I'm sure there will be grief and pain with such a change, there always is, and I'm sure that many above will do their best to throw fuel on the fire, but, it's another case of Threat or Opportunity.  All it's doing is bringing business and financial practices in line with facilities and technologies now available and when you (not I) describe to our juniors in a few years time, what it was like in "the old days" they won't believe you.

https://www.youtube.com/watch?v=ZR6wok7g7do 

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PJ
By paulgrca.net
26th Nov 2015 14:25

Oh but they do pay!

[quote=Paul Scholes]

Bloody right, I stopped dealing with that sort of "business" years ago, if someone is not prepared to take responsibility for keeping up to date accurate records, or paying someone else to do it for them, then they shouldn't be in business.  

 

and will probably be paying 3 times as much in future.

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By NH
26th Nov 2015 14:29

@ Paul

Paul, I partly agree that there is too much panic out there, however I have to take issue with two of your points.

Firstly you cannot compare this to VAT.  The majority of small businesses that we deal with are not VAT registered and therefore this IS an extra burden whichever way you look at it.

VAT registered businesses are also more likely to keep records on software due to the needs to produce proper VAT invoices etc.

Secondly my comment about the shoebox of receipts was to illustrate a point that all businesses that are used to handing in records that the accountant turns into accounts and tax returns will not be able to do this themselves as GO seems to think.

If you live in an ideal world where all your clients are using software, and all the book-keeping is reconciled then good for you, but for those of us at the sharp end this is not the reality of life.

Just because a client keeps his receipts in a shoebox does not mean that those records are not accurate or kept up to date.

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By MC1
26th Nov 2015 15:39

I am sure that taxpayers will be invited to estimate their tax bill each quarter and (on threat of penalties for underpaying) will be coerced into overpaying tax each quarter and then when they put in the finals they can get the overpaid amount back - interest free - ie without any repayment supplement.  What a nice investment bank this government is!

 

Also, being able to collect tax earlier and earlier gives poor old government a massive cashflow advantage.  But government don't seem to realise that it this is just advance cashflow and not income on an accruals basis, and spend it anyway.  Can't wait to see what happens when there are no more ideas for bringing forward tomorrow's taxes to pay today's bills.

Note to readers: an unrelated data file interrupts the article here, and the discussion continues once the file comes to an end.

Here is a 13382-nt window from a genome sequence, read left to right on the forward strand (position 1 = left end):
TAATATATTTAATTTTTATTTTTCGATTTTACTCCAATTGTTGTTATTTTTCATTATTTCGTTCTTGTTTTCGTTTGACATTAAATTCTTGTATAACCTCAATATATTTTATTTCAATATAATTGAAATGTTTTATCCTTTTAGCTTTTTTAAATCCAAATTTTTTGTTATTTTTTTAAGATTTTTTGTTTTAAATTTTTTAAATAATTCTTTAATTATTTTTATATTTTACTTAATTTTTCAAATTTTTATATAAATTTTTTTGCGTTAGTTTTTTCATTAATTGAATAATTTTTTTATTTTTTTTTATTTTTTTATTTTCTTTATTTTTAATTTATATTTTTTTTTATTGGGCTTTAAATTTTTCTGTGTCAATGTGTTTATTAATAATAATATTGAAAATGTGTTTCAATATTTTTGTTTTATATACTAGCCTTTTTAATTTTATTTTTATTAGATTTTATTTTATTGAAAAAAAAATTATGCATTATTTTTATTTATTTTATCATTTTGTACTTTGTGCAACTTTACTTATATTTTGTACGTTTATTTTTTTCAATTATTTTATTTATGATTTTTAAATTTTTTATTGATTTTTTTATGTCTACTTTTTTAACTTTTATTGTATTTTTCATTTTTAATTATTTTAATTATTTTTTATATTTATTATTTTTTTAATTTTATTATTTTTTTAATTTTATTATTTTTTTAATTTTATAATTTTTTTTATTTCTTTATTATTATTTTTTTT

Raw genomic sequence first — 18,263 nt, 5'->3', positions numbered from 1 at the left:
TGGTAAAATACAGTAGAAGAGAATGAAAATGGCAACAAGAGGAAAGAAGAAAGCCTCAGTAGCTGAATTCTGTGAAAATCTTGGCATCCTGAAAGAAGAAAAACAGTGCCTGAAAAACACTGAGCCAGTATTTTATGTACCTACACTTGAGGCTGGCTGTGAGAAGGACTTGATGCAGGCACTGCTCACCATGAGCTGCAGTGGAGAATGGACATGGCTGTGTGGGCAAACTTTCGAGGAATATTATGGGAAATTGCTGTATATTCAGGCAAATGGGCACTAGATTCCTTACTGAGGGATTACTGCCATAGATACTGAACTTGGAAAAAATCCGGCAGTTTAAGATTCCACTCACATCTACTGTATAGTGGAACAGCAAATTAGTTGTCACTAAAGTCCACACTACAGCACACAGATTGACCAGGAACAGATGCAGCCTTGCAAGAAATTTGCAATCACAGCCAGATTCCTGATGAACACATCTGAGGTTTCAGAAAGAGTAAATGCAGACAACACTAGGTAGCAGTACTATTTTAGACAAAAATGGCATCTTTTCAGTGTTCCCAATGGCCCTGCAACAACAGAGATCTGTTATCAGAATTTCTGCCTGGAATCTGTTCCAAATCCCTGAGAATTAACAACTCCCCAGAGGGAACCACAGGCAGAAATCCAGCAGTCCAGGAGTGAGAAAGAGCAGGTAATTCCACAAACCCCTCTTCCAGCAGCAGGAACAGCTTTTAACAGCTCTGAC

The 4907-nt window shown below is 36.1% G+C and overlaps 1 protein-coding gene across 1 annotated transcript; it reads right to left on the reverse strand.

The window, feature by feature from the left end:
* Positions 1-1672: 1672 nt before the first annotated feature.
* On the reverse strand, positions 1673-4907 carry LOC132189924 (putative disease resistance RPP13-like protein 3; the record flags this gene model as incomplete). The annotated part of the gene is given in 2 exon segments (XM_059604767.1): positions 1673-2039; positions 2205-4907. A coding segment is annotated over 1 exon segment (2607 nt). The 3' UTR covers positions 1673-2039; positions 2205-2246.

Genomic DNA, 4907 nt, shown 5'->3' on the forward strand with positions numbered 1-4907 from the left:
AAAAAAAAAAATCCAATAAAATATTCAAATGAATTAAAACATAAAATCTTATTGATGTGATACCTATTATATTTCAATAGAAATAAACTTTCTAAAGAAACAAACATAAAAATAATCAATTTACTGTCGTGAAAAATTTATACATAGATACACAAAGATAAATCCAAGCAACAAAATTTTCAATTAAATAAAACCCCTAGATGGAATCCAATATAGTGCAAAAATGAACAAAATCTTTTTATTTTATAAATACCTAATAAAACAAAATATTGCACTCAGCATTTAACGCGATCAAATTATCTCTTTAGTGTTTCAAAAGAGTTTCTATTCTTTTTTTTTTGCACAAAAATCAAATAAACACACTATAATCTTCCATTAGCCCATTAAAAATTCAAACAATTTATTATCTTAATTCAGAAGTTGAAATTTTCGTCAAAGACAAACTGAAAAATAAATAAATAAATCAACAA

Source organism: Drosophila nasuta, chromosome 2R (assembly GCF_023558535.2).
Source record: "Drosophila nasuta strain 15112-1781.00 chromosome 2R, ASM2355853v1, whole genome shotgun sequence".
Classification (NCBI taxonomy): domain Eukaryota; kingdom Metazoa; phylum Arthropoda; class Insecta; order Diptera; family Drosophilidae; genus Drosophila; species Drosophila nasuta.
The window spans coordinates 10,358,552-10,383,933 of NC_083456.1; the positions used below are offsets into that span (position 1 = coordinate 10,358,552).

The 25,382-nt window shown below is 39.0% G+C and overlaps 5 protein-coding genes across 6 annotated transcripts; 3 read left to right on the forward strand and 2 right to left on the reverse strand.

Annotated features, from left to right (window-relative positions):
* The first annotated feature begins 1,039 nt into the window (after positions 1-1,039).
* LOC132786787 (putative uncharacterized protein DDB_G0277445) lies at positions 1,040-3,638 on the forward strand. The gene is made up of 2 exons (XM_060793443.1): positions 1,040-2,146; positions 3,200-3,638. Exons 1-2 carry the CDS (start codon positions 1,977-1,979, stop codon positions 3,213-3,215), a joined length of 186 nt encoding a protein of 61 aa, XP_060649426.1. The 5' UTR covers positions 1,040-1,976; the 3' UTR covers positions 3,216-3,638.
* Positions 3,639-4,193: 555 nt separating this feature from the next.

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Hallerud at Easter
By DJKL
27th Nov 2015 09:56

That would be too simple

MC1 wrote:

I am sure that taxpayers will be invited to estimate their tax bill each quarter and (on threat of penalties for underpaying) will be coerced into overpaying tax each quarter and then when they put in the finals they can get the overpaid amount back - interest free - ie without any repayment supplement.  What a nice investment bank this government is!

 

Also, being able to collect tax earlier and earlier gives poor old government a massive cashflow advantage.  But government don't seem to realise that it this is just advance cashflow and not income on an accruals basis, and spend it anyway.  Can't wait to see what happens when there are no more ideas for bringing forward tomorrow's taxes to pay today's bills.

 

 

That would be too simple and would merely require the existing legislation to be changed to incorporate four payments to account rather than two, based on prior year. Why do simple when they can mess things up more by taking the complex approach.

Insofar as one can judge, and I am not sure one can that far, this appears more radical. How difficult it might be really depends on the nth degree required re the accounts. If a client requires to quarterly adjust  for accruals, prepayments, work in progress/long term contracts, stock valuation etc  on an accurate basis then there is a fair bit more work for both client and accountant, and whilst the accountant gets to spread his/her workload more evenly through the year (maybe), for the sole practitioner calculating when he/she can say take a holiday,I already have to juggle payrolls/CIS/vat returns re June/July/ August before I take a summer holiday, is going to be more difficult re reporting deadlines.